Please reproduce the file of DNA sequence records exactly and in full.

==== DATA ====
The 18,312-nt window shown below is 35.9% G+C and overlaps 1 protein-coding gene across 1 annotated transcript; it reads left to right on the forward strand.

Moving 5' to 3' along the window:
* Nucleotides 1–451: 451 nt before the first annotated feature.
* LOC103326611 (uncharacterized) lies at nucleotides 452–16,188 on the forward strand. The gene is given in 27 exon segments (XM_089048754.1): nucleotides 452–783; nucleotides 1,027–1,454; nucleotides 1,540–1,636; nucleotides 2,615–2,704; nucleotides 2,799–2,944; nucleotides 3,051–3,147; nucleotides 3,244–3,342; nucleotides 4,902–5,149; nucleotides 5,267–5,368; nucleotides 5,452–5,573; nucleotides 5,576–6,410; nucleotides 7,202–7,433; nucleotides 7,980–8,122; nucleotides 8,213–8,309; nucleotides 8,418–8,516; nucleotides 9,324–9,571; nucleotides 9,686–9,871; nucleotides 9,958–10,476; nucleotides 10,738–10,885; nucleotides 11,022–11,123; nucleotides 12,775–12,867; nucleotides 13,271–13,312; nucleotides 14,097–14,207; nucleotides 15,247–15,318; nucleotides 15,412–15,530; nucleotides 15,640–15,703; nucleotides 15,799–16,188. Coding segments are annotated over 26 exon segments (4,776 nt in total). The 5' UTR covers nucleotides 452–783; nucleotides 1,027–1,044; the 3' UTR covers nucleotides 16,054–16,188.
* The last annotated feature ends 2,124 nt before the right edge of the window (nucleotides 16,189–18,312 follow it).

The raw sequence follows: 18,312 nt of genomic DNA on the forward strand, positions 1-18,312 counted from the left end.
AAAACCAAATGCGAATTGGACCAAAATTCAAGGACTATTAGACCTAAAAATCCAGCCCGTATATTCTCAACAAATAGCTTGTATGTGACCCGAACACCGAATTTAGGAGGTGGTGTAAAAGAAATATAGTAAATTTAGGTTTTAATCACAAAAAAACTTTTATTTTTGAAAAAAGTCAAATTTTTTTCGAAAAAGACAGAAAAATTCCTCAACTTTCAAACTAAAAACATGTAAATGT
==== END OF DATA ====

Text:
The 18,312-nt window shown below is 35.9% G+C and overlaps 1 protein-coding gene across 1 annotated transcript; it reads left to right on the forward strand.

Moving 5' to 3' along the window:
* Nucleotides 1–451: 451 nt before the first annotated feature.
* LOC103326611 (uncharacterized) lies at nucleotides 452–16,188 on the forward strand. The gene is given in 27 exon segments (XM_089048754.1): nucleotides 452–783; nucleotides 1,027–1,454; nucleotides 1,540–1,636; nucleotides 2,615–2,704; nucleotides 2,799–2,944; nucleotides 3,051–3,147; nucleotides 3,244–3,342; nucleotides 4,902–5,149; nucleotides 5,267–5,368; nucleotides 5,452–5,573; nucleotides 5,576–6,410; nucleotides 7,202–7,433; nucleotides 7,980–8,122; nucleotides 8,213–8,309; nucleotides 8,418–8,516; nucleotides 9,324–9,571; nucleotides 9,686–9,871; nucleotides 9,958–10,476; nucleotides 10,738–10,885; nucleotides 11,022–11,123; nucleotides 12,775–12,867; nucleotides 13,271–13,312; nucleotides 14,097–14,207; nucleotides 15,247–15,318; nucleotides 15,412–15,530; nucleotides 15,640–15,703; nucleotides 15,799–16,188. Coding segments are annotated over 26 exon segments (4,776 nt in total). The 5' UTR covers nucleotides 452–783; nucleotides 1,027–1,044; the 3' UTR covers nucleotides 16,054–16,188.
* The last annotated feature ends 2,124 nt before the right edge of the window (nucleotides 16,189–18,312 follow it).

The raw sequence follows: 18,312 nt of genomic DNA on the forward strand, positions 1-18,312 counted from the left end.
AAAACCAAATGCGAATTGGACCAAAATTCAAGGACTATTAGACCTAAAAATCCAGCCCGTATATTCTCAACAAATAGCTTGTATGTGACCCGAACACCGAATTTAGGAGGTGGTGTAAAAGAAATATAGTAAATTTAGGTTTTAATCACAAAAAAACTTTTATTTTTGAAAAAAGTCAAATTTTTTTCGAAAAAGACAGAAAAATTCCTCAACTTTCAAACTAAAAACATGTAAATGT